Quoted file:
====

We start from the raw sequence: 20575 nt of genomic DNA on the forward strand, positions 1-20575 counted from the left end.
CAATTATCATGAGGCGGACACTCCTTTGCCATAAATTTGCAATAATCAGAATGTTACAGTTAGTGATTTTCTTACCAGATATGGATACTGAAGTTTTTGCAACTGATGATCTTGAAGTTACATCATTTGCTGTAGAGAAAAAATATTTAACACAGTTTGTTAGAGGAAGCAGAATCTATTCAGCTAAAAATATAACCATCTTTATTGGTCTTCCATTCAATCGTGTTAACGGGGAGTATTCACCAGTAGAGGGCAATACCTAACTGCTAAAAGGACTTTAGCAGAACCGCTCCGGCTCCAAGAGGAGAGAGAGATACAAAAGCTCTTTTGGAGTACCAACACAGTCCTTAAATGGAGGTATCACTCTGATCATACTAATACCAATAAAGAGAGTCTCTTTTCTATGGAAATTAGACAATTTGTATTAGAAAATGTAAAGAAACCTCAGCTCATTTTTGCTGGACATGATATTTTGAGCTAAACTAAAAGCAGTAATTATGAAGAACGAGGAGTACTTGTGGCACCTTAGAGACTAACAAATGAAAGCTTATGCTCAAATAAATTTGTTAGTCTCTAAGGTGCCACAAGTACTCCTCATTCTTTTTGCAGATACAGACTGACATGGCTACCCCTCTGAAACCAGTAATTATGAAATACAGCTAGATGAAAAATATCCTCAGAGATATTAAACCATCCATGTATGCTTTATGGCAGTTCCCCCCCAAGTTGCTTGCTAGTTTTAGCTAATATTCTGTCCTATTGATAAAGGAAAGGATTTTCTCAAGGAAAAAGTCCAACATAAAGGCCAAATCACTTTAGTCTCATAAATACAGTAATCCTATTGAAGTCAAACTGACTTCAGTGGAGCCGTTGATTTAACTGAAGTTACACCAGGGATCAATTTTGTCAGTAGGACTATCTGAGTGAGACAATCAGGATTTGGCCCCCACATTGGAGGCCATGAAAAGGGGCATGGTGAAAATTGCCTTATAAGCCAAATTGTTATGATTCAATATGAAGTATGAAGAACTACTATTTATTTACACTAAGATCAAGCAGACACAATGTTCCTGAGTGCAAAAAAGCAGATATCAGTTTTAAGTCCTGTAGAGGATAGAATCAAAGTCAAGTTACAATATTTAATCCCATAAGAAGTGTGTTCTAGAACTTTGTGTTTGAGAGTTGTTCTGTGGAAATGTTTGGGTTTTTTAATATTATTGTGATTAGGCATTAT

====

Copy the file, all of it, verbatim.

We start from the raw sequence: 20575 nt of genomic DNA on the forward strand, positions 1-20575 counted from the left end.
CAATTATCATGAGGCGGACACTCCTTTGCCATAAATTTGCAATAATCAGAATGTTACAGTTAGTGATTTTCTTACCAGATATGGATACTGAAGTTTTTGCAACTGATGATCTTGAAGTTACATCATTTGCTGTAGAGAAAAAATATTTAACACAGTTTGTTAGAGGAAGCAGAATCTATTCAGCTAAAAATATAACCATCTTTATTGGTCTTCCATTCAATCGTGTTAACGGGGAGTATTCACCAGTAGAGGGCAATACCTAACTGCTAAAAGGACTTTAGCAGAACCGCTCCGGCTCCAAGAGGAGAGAGAGATACAAAAGCTCTTTTGGAGTACCAACACAGTCCTTAAATGGAGGTATCACTCTGATCATACTAATACCAATAAAGAGAGTCTCTTTTCTATGGAAATTAGACAATTTGTATTAGAAAATGTAAAGAAACCTCAGCTCATTTTTGCTGGACATGATATTTTGAGCTAAACTAAAAGCAGTAATTATGAAGAACGAGGAGTACTTGTGGCACCTTAGAGACTAACAAATGAAAGCTTATGCTCAAATAAATTTGTTAGTCTCTAAGGTGCCACAAGTACTCCTCATTCTTTTTGCAGATACAGACTGACATGGCTACCCCTCTGAAACCAGTAATTATGAAATACAGCTAGATGAAAAATATCCTCAGAGATATTAAACCATCCATGTATGCTTTATGGCAGTTCCCCCCCAAGTTGCTTGCTAGTTTTAGCTAATATTCTGTCCTATTGATAAAGGAAAGGATTTTCTCAAGGAAAAAGTCCAACATAAAGGCCAAATCACTTTAGTCTCATAAATACAGTAATCCTATTGAAGTCAAACTGACTTCAGTGGAGCCGTTGATTTAACTGAAGTTACACCAGGGATCAATTTTGTCAGTAGGACTATCTGAGTGAGACAATCAGGATTTGGCCCCCACATTGGAGGCCATGAAAAGGGGCATGGTGAAAATTGCCTTATAAGCCAAATTGTTATGATTCAATATGAAGTATGAAGAACTACTATTTATTTACACTAAGATCAAGCAGACACAATGTTCCTGAGTGCAAAAAAGCAGATATCAGTTTTAAGTCCTGTAGAGGATAGAATCAAAGTCAAGTTACAATATTTAATCCCATAAGAAGTGTGTTCTAGAACTTTGTGTTTGAGAGTTGTTCTGTGGAAATGTTTGGGTTTTTTAATATTATTGTGATTAGGCATTAT